There is another interesting aspect to 1948, which is that Fine Gael did not dominate the opposition. FG held a mere 31 seats, as against 19 for the two Labour parties, ten for Clann na Poblachta and seven for Clann na Talmhan. There was a distinct possibility of a Labour-Republican bloc, possibly involving the small farmers, supplanting FG as the second force in the state. But that would have required Norton and the other Labour leaders to play a long game, eschewing bums on seats in the short term for the big prize in the long term. We know of course what they chose, and the effect of their choice was to breathe new life into a moribund Fine Gael, and for decades to come condemn Labour to being not a challenger for power in its own right, but a small and docile appendage to FG.

Does any of this sound familiar?

The new government takes office


And so, Bertie is re-elected Taoiseach and names his cabinet. And the Greens get two seats around the table, which will at least make up for getting frig all policy-wise, unless you count loft insulation and a someday maybe carbon tax as grand steps forward. Hell, at least Esau could eat a mess of pottage.
The word is that the Greens have scored two important ministries. Looked at from the Machiavellian point of view, which is often the best strategy where Bertie is concerned, they have two poisoned chalices. Gormley is in charge of the Galway water supply and Ryan the Corrib pipeline, both issues dear to the hearts of the nice people who vote Green, but where they will have limited opportunity to improve things.

Otherwise it’s more or less as you were, aside from O’Donoghue being shunted over to the Ceann Comhairle’s chair to clear some space. Biffo is of course an immovable object. Harney is still in Health, as predicted. Mary Hanafin, who has proven that nobody can handle the teaching unions like a teacher, retains Education. De Valera scion and uncrowned King of Connacht Éamon Ó Cuív remains in situ as Minister of Culchies and Gaeilgeoirí, which will come in handy for quietly building up his personal machine in the West. And so on.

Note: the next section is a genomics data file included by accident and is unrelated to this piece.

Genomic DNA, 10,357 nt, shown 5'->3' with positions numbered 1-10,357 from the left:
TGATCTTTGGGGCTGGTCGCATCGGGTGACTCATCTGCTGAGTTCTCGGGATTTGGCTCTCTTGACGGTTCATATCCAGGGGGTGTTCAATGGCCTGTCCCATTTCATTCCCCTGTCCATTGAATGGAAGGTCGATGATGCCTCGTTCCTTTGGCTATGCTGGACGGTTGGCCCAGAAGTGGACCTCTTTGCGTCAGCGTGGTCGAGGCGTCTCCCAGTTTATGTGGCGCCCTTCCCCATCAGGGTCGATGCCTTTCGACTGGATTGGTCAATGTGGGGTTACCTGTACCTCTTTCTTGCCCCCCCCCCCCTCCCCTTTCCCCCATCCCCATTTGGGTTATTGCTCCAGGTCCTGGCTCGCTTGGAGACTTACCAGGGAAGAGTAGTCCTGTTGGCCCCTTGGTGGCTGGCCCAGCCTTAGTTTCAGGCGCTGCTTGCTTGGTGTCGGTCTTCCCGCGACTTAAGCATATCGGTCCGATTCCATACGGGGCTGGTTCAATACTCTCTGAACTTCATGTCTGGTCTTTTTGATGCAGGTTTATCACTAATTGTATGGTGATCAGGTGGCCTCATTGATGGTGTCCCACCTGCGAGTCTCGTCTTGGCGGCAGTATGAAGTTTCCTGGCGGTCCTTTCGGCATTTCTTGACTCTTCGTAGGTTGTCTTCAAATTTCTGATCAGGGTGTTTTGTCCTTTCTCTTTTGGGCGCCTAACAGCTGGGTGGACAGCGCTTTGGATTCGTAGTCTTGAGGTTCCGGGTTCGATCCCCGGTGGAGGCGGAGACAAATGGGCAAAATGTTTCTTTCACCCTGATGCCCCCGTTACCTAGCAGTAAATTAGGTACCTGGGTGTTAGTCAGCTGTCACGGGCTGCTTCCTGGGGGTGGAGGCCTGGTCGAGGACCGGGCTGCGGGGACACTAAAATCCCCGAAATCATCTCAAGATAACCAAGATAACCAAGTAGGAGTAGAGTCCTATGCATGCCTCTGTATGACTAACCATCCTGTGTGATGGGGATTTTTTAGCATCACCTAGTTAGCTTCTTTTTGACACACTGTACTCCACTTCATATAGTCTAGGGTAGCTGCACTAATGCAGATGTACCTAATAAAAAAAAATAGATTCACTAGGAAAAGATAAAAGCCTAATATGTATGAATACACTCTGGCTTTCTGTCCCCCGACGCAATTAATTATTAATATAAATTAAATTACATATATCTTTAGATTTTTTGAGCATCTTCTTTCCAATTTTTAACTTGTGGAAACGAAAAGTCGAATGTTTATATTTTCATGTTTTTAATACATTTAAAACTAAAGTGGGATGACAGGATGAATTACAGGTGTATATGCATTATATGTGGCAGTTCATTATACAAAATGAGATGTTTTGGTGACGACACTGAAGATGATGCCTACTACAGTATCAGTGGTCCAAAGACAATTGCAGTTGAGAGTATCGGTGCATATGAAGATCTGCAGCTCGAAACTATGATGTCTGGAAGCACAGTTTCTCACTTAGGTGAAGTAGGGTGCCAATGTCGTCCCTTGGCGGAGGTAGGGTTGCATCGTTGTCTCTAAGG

Martin Cullen is still in the cabinet. Why?

Aside from the Greens, the interesting appointment is that of young Brian Lenihan to the Justice Department vacated by Dirty Mike. It seems an obvious move for one of the few sharp legal minds in the Dáil, a bona fide constitutional expert, and someone who has been waiting on promotion for years. But I can’t help seeing the double-edged sword. Brian may turn out to be a really good Justice Minister, which will of course reflect well on Bertie’s inspired appointment. But if, say, there is a major crime wave, I suspect Brian and not Bertie will be fucked.

And finally, since I’m always glad to see a prediction coming right, I am cheered by Bertie’s announcement that Bev Flynn may well get the whip back after all. This is the icing on the cake, and very much of a piece with Jackie the Cap’s envelope of goodies for South Kerry. All is as it should be in this great little country of ours. Huzzah!

Maybe I’m amazed… or maybe not, as the Glasaigh enter government


The water in Galway has been undrinkable for months. A key issue, one might think, for the Irish Greens. And what do we find today? The Greens going into government with the buggers responsible for this mess. If only Galway mayor Niall Ó Brolcháin had succeeded in winning a seat for the party, this would have been even funnier.